Keir Starmer’s failures as Labour leader have been much of his own making. Expending precious political capital removing the whip from Corbyn, suspending hundreds of members who issued motions in support of the ex-Labour leader and glibly repeating the slogan “under new management” until blue in the face has left a policy and vision vacuum that has pushed the party backwards.
Why then, when a Labour Party that is led from the right does poorly in a set of elections, is it the fault of “hard left factions attached to trade unions”? Ask Peter Mandelson. In a set of interviews in the wake of Labour’s dire council election results, the Blairite spin doctor has sought to put his own curious twist on proceedings. For Mandelson, last Thursday’s failure is only evidence that the Labour leadership’s crackdown on the socialist left hasn’t gone far enough. You know that strategy you’re trying out that is demonstrably failing? Do that but with even more vigour, he demands.
By now, it’s almost become a reflex for Labour right politicians. Just this morning in an ITV interview, Tony Blair sternly warned Starmer to distance himself from the “far-left agenda”. Lose more than 300 Labour councillors while offering no transformative vision of what the party could do in local government? Blame the left. Get thrashed in a Hartlepool seat that Corbyn had won in 2017 and 2019? Blame the left. Can’t find your car keys? Blame the left. It’s pathological.
The ironic thing about it all is that the charge that Mandelson and the Labour right often direct towards socialists in the Labour Party is that we need to “face out to the country”, and stop playing to a narrow sect within the party. But it’s pure projection.
When faced with an election defeat that they have authored, their reflex is to immediately attack left-wing Labour members and strengthen their own position within the party, as if that’s what voters were clamouring for, rather than, you know, facing out to the country and actually providing a compelling vision for the future.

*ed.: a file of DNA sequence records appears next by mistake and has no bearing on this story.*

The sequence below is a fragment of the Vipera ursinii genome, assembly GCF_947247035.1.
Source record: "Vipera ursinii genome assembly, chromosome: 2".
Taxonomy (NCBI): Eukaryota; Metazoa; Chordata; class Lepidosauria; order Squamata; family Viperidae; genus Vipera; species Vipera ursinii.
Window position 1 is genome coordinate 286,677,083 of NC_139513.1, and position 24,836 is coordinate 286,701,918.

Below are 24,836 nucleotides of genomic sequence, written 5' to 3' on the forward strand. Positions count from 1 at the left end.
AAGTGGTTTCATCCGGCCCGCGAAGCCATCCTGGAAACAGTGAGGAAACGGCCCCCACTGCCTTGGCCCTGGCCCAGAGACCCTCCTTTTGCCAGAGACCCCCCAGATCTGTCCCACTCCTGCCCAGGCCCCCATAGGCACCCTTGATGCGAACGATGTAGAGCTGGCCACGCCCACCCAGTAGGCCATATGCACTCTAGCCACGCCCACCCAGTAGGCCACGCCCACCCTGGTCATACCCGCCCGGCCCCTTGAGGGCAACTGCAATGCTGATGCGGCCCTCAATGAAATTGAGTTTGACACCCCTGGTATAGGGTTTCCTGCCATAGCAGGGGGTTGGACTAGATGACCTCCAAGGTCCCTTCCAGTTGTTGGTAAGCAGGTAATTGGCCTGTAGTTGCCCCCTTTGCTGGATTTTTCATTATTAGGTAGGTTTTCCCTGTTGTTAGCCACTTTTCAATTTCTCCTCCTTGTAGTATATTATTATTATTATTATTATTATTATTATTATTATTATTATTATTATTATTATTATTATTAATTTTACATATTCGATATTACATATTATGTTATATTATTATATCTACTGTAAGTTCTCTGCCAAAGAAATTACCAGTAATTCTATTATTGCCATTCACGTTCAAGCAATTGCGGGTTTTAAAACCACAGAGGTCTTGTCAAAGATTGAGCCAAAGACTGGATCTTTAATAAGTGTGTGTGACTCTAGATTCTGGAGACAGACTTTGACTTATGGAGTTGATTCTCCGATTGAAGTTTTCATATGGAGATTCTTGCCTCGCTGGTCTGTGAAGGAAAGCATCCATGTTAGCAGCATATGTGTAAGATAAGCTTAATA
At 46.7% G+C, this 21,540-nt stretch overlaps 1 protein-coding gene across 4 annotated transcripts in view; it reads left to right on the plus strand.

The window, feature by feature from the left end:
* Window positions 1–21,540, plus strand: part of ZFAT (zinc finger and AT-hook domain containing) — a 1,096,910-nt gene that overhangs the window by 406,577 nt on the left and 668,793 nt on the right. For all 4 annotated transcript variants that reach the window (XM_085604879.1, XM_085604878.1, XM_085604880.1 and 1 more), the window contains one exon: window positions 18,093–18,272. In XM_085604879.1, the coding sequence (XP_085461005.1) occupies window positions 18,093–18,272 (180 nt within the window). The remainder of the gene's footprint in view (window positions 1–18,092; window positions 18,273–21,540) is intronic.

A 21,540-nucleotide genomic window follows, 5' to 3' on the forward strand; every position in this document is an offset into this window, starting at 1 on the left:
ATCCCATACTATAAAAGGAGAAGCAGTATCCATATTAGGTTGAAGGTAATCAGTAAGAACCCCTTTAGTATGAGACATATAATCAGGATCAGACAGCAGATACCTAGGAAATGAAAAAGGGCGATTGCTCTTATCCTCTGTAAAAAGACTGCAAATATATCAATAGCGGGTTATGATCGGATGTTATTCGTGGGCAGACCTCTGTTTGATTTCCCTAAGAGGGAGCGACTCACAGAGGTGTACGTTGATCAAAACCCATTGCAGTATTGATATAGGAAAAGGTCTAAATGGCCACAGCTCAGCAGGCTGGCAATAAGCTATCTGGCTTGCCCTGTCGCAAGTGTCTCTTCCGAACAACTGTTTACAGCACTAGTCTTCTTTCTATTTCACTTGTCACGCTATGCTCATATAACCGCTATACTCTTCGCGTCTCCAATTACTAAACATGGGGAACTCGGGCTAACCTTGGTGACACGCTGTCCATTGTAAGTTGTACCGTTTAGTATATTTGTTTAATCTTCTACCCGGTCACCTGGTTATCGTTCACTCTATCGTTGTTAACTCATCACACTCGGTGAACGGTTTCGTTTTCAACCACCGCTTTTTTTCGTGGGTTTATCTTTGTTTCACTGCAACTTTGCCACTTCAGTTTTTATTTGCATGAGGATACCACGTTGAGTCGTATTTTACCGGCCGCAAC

What would it look like for the party to truly face the electorate? Well let’s look at the polling on policy in Hartlepool – a seat Labour must win back at the next election. According to a Survation poll conducted in early April, 69 per cent of voters in the area support universal broadband by 2030, 59 per cent want Royal Mail returned into public hands and 67 per cent want to prioritise investment in public services. The country that Mandelson loves to ventriloquise wants nothing to do with a failed Thatcherite economic model that he championed back in the 1990s, and now offers no alternative to.
Meanwhile, there are Labour administrations around the country showing what a modern, socialist Labour Party can achieve. In Preston, council leader Matthew Brown’s revolutionary approach to local government – insourcing, support for cooperatives, living wage for council workers – has led to the Labour council bucking the national trend and holding all of their 30 seats. In Salford, mayor Paul Dennett is kickstarting the biggest council house-building programme seen in the city since the 1960s, investing in local infrastructure and bringing thousands of jobs to the city. The local authority has been named the greenest council in the North West. In Thursday’s election, the Salford Labour council increased its vote share, even picking up seats from the Tories. And just down the road in Greater Manchester, Andy Burnham won on an increased vote share promising to bring back the buses into municipal ownership.
What these results show is that offering a vision of a better society built on strong socialist principles can win elections. With a by-election in Batley and Spen looming, the leadership needs to change course as a matter of urgency. To see the kind of swing that will show us the party stands a chance of winning in 2024, Starmer must ignore the has-been Labour grandees and learn the lessons from last Thursday. Attacking the party left is a path to electoral oblivion; bold and exciting policy offers are popular and win you votes.
Callum Bell is a vice-chair of Momentum’s National Coordinating Group
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